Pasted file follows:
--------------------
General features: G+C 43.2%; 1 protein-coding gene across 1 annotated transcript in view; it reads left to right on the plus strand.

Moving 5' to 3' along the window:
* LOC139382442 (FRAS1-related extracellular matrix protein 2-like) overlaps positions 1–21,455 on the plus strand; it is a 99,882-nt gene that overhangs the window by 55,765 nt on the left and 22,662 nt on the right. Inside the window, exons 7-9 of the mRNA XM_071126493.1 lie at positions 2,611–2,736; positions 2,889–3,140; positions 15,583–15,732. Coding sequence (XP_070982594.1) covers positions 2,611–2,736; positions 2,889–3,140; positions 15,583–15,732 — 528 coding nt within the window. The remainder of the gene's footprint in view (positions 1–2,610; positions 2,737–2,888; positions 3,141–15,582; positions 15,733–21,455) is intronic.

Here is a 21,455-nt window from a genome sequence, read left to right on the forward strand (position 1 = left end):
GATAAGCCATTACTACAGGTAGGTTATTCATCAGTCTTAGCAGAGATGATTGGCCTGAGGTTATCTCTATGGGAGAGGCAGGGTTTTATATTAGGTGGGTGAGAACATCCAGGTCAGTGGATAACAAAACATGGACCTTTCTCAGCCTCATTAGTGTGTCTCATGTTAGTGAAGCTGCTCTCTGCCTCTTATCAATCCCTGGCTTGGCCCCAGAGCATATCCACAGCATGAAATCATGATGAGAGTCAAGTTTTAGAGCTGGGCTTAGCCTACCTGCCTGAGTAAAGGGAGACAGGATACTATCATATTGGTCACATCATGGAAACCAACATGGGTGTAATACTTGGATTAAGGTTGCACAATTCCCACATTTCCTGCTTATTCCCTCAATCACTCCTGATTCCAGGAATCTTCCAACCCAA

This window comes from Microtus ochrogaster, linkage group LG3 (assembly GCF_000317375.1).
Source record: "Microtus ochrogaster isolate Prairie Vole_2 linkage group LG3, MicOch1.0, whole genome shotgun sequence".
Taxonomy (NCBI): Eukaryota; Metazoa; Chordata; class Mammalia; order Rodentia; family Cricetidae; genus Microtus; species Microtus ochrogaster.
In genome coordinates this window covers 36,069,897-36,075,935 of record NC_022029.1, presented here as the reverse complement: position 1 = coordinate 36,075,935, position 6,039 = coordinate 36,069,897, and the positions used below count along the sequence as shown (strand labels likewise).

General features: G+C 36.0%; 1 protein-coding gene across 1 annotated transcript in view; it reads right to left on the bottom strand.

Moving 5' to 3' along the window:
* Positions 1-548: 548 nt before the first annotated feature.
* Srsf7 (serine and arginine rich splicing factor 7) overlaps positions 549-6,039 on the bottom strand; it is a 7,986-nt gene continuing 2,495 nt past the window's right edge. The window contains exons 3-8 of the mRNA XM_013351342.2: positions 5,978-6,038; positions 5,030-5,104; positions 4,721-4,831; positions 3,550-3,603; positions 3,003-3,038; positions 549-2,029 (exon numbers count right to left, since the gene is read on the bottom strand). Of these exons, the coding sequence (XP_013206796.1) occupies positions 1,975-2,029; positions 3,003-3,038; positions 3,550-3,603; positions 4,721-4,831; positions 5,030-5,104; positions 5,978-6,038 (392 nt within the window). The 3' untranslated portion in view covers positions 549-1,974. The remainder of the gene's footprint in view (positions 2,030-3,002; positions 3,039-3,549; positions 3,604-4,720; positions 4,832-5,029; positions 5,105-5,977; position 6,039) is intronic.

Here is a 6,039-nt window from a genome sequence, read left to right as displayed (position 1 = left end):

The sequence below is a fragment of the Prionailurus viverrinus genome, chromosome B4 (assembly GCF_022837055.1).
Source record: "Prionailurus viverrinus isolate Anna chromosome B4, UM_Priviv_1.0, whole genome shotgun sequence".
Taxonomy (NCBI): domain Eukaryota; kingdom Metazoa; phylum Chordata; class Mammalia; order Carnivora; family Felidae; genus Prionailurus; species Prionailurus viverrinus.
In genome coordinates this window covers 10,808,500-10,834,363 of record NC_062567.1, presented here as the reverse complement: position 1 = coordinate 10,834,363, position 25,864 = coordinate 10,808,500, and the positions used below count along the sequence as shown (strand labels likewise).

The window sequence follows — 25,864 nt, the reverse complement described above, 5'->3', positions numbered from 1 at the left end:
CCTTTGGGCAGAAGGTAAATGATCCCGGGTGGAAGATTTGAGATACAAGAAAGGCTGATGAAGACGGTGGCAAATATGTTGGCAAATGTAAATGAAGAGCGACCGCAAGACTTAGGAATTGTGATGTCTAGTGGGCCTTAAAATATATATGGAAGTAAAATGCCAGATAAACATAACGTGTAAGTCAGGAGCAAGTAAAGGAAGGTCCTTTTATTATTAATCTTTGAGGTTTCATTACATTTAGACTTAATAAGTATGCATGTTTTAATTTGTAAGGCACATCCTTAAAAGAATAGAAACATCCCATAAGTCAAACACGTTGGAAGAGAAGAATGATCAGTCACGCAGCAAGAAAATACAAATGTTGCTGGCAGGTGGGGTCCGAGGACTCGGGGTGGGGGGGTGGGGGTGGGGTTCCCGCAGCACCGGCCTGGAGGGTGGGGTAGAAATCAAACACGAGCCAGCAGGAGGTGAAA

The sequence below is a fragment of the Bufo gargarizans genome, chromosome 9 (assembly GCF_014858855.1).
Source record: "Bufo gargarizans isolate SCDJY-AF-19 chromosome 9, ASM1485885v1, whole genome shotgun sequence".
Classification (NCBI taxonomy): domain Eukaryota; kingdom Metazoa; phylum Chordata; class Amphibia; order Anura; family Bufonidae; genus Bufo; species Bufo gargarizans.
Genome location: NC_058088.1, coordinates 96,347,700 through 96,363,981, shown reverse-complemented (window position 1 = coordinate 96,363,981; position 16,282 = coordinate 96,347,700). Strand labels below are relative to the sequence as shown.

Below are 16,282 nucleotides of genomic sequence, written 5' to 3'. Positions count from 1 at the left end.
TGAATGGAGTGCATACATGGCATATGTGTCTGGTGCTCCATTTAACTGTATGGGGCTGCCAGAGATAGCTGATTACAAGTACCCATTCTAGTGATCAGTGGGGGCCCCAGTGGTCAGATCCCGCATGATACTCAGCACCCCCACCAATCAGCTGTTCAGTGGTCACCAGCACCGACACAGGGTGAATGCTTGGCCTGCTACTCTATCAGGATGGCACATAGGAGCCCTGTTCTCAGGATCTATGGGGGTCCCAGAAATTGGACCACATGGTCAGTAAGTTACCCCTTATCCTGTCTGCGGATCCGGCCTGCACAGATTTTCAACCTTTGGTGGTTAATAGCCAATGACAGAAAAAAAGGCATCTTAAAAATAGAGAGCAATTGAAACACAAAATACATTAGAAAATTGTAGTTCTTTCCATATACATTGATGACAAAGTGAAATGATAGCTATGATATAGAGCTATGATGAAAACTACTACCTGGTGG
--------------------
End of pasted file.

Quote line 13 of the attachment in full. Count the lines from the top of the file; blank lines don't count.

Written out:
* Srsf7 (serine and arginine rich splicing factor 7) overlaps positions 549-6,039 on the bottom strand; it is a 7,986-nt gene continuing 2,495 nt past the window's right edge. The window contains exons 3-8 of the mRNA XM_013351342.2: positions 5,978-6,038; positions 5,030-5,104; positions 4,721-4,831; positions 3,550-3,603; positions 3,003-3,038; positions 549-2,029 (exon numbers count right to left, since the gene is read on the bottom strand). Of these exons, the coding sequence (XP_013206796.1) occupies positions 1,975-2,029; positions 3,003-3,038; positions 3,550-3,603; positions 4,721-4,831; positions 5,030-5,104; positions 5,978-6,038 (392 nt within the window). The 3' untranslated portion in view covers positions 549-1,974. The remainder of the gene's footprint in view (positions 2,030-3,002; positions 3,039-3,549; positions 3,604-4,720; positions 4,832-5,029; positions 5,105-5,977; position 6,039) is intronic.